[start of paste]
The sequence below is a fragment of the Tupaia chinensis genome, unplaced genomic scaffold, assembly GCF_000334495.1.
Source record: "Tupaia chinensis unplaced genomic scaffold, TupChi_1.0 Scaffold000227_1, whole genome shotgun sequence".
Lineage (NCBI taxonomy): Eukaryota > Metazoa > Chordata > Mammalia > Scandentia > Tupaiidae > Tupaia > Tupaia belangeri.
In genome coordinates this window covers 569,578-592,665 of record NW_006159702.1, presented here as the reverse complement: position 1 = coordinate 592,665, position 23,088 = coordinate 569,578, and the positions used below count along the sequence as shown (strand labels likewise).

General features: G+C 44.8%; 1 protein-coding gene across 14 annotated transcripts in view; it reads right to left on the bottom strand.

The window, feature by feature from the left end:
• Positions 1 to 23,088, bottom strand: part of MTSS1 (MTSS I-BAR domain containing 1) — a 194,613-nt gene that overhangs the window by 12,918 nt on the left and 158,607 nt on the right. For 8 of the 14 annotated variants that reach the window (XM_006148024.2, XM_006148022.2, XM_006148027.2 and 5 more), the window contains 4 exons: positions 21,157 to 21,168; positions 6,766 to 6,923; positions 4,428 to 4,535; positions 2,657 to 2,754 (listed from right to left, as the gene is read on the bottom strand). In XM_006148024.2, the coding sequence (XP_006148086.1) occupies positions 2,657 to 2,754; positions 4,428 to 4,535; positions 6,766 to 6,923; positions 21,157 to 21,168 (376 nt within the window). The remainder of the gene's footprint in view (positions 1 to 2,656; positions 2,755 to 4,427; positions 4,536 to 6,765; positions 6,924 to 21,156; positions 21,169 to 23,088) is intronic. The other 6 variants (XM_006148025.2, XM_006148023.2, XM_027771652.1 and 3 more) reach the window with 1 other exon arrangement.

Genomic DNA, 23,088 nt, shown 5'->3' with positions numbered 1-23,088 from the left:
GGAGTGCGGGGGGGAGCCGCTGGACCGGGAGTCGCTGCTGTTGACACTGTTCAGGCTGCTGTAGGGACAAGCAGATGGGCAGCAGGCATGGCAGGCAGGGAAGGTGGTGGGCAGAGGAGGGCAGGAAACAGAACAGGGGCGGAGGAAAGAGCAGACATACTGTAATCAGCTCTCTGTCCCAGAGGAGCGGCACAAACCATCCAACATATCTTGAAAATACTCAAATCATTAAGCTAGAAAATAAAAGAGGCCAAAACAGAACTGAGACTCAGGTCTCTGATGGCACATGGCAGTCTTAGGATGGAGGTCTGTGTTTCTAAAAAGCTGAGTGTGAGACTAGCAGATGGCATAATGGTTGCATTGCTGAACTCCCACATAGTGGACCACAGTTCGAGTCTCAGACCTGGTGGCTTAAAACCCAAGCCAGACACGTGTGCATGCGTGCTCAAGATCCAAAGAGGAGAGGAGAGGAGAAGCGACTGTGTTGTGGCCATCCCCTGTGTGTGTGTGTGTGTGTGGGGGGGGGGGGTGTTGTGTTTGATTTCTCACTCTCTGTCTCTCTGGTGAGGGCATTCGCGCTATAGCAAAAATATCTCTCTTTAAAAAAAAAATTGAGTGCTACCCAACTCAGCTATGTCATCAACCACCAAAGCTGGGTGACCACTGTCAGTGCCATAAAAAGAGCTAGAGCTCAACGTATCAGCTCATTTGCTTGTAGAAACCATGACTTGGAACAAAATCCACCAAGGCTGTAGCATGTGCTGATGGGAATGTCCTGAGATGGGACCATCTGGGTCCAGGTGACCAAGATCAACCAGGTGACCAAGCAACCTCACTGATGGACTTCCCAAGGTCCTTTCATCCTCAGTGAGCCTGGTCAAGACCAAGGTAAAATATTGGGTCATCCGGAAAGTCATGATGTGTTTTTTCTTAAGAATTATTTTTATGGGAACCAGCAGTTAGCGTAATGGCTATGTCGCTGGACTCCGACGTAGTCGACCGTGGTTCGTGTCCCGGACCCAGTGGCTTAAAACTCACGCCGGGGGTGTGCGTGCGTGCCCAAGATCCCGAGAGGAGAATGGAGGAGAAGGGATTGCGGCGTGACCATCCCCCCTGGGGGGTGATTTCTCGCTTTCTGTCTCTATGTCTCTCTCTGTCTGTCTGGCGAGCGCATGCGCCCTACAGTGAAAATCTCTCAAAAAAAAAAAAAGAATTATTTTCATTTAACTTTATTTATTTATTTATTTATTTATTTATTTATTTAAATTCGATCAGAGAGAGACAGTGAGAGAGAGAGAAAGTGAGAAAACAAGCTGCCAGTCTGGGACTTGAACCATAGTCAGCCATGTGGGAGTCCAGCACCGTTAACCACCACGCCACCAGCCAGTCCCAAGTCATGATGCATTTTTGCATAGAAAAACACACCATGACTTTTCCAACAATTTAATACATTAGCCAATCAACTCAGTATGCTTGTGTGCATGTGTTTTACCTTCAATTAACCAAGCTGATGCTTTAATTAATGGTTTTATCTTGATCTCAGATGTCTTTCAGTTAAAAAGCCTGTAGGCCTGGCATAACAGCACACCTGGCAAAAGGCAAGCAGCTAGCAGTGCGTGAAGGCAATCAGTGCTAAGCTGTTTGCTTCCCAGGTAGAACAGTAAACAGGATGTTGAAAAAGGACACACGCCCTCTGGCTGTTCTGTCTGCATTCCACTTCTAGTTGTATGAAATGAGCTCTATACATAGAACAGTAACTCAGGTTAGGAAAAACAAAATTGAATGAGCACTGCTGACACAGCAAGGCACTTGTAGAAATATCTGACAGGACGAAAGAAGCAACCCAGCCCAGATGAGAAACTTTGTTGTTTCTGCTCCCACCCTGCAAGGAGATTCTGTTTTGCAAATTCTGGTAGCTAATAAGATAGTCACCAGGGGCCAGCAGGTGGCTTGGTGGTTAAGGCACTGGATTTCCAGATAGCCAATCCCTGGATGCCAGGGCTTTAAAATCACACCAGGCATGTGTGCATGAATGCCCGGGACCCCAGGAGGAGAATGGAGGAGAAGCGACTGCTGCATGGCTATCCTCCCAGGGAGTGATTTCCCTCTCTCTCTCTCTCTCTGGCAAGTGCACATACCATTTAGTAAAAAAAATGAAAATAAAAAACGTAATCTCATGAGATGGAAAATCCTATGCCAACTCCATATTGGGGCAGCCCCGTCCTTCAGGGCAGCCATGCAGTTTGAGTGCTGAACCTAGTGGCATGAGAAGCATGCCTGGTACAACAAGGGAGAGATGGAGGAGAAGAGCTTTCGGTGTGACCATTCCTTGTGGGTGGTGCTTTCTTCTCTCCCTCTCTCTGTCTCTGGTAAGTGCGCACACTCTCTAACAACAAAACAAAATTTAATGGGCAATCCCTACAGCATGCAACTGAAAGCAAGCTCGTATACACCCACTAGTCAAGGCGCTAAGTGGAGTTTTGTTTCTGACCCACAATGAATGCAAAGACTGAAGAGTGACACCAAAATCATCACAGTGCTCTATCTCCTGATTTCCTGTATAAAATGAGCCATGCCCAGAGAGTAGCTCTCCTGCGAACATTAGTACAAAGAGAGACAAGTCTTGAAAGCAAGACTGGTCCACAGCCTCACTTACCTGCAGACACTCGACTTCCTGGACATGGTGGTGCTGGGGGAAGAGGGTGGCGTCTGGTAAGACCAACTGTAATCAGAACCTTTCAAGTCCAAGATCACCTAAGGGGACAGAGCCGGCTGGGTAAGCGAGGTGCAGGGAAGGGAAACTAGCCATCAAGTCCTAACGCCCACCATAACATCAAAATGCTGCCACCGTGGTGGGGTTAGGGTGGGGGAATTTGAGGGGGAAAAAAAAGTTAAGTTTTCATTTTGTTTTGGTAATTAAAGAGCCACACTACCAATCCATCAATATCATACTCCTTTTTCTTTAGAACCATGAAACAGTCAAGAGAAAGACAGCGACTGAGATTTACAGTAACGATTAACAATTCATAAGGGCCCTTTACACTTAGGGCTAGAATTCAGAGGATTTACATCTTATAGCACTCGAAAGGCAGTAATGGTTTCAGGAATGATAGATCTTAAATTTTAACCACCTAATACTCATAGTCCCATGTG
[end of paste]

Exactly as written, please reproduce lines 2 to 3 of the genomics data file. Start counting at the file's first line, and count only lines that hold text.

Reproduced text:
Source record: "Tupaia chinensis unplaced genomic scaffold, TupChi_1.0 Scaffold000227_1, whole genome shotgun sequence".
Lineage (NCBI taxonomy): Eukaryota > Metazoa > Chordata > Mammalia > Scandentia > Tupaiidae > Tupaia > Tupaia belangeri.